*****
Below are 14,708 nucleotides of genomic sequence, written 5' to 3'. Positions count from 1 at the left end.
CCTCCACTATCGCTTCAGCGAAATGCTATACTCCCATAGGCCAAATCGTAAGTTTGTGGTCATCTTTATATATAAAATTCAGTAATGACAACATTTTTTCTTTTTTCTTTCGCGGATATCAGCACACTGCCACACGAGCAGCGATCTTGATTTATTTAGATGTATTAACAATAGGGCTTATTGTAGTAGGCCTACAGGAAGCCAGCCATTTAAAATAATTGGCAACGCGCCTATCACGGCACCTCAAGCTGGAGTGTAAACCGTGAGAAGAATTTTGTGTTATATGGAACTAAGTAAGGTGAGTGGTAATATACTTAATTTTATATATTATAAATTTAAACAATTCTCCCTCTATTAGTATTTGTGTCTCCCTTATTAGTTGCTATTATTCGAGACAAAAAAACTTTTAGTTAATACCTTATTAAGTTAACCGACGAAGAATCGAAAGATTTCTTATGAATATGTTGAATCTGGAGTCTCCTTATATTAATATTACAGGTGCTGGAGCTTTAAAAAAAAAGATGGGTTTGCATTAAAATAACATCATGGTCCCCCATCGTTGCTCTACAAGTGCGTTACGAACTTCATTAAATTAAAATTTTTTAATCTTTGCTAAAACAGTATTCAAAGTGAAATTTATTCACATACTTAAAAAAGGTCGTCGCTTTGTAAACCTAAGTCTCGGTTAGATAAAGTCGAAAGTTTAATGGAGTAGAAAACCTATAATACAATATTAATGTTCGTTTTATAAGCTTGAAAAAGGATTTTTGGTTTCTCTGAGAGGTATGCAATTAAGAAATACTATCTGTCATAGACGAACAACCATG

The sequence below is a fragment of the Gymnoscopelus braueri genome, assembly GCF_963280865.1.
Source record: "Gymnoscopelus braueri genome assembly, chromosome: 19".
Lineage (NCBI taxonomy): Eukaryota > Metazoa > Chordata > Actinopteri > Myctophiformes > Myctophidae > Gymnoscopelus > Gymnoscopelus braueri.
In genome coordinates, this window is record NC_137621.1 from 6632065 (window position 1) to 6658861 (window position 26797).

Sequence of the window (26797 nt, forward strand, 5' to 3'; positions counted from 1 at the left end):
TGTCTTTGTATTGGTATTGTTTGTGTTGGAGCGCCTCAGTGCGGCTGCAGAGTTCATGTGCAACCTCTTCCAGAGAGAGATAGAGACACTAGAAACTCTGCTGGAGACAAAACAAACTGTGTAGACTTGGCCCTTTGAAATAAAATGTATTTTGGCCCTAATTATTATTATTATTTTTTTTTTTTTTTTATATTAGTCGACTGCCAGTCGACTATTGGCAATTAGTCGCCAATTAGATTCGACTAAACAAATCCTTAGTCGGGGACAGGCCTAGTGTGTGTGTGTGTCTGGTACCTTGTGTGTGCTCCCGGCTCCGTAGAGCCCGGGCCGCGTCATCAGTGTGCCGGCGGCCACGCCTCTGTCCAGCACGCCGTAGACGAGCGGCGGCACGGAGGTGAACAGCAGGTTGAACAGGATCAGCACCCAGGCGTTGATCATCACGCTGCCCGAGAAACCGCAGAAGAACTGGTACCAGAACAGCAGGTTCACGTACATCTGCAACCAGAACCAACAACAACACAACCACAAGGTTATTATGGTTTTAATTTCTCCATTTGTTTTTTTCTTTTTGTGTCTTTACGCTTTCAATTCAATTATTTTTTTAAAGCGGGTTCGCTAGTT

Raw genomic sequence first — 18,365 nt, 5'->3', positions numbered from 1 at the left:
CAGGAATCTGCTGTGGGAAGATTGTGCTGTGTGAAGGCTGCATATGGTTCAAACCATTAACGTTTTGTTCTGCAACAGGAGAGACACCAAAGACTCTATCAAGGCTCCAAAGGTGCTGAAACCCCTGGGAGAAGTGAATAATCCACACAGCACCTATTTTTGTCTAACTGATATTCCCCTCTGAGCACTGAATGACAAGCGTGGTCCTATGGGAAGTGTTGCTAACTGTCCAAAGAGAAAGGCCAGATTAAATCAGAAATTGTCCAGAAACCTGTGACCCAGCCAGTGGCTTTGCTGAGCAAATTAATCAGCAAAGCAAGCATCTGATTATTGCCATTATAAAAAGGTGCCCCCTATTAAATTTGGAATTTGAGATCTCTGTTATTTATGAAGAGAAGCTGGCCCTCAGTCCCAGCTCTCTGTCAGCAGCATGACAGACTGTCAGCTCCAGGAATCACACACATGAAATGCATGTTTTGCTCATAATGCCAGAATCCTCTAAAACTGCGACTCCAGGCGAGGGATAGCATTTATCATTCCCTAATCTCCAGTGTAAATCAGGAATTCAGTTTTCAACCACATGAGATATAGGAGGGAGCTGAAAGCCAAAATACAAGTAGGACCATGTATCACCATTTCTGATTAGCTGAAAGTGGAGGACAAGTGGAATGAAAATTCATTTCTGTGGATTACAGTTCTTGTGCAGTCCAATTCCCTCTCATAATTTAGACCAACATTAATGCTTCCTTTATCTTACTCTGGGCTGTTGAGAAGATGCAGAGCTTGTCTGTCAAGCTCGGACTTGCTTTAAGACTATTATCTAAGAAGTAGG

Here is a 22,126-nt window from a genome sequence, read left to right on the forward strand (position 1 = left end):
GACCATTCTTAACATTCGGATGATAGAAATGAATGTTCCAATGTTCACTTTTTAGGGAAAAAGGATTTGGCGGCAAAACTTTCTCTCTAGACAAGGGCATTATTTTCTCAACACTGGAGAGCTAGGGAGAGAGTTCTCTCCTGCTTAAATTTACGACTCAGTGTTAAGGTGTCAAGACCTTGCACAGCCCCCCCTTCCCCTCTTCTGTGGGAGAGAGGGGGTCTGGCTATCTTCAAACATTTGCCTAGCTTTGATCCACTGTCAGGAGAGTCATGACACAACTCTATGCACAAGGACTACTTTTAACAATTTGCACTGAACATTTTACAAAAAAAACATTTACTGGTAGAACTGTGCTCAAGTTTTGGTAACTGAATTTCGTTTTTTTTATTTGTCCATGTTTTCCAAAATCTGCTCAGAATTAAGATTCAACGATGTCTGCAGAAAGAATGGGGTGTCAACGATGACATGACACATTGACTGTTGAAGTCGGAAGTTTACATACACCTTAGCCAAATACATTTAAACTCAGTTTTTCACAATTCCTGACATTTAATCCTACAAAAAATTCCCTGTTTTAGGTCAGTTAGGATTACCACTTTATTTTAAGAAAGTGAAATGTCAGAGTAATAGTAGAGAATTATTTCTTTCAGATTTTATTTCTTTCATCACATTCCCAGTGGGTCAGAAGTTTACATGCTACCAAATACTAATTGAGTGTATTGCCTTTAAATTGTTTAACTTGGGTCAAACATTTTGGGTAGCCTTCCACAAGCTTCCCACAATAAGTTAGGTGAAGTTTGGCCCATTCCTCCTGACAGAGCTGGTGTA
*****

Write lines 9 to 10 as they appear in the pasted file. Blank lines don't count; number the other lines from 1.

Raw genomic sequence first — 18,365 nt, 5'->3', positions numbered from 1 at the left:
CAGGAATCTGCTGTGGGAAGATTGTGCTGTGTGAAGGCTGCATATGGTTCAAACCATTAACGTTTTGTTCTGCAACAGGAGAGACACCAAAGACTCTATCAAGGCTCCAAAGGTGCTGAAACCCCTGGGAGAAGTGAATAATCCACACAGCACCTATTTTTGTCTAACTGATATTCCCCTCTGAGCACTGAATGACAAGCGTGGTCCTATGGGAAGTGTTGCTAACTGTCCAAAGAGAAAGGCCAGATTAAATCAGAAATTGTCCAGAAACCTGTGACCCAGCCAGTGGCTTTGCTGAGCAAATTAATCAGCAAAGCAAGCATCTGATTATTGCCATTATAAAAAGGTGCCCCCTATTAAATTTGGAATTTGAGATCTCTGTTATTTATGAAGAGAAGCTGGCCCTCAGTCCCAGCTCTCTGTCAGCAGCATGACAGACTGTCAGCTCCAGGAATCACACACATGAAATGCATGTTTTGCTCATAATGCCAGAATCCTCTAAAACTGCGACTCCAGGCGAGGGATAGCATTTATCATTCCCTAATCTCCAGTGTAAATCAGGAATTCAGTTTTCAACCACATGAGATATAGGAGGGAGCTGAAAGCCAAAATACAAGTAGGACCATGTATCACCATTTCTGATTAGCTGAAAGTGGAGGACAAGTGGAATGAAAATTCATTTCTGTGGATTACAGTTCTTGTGCAGTCCAATTCCCTCTCATAATTTAGACCAACATTAATGCTTCCTTTATCTTACTCTGGGCTGTTGAGAAGATGCAGAGCTTGTCTGTCAAGCTCGGACTTGCTTTAAGACTATTATCTAAGAAGTAGG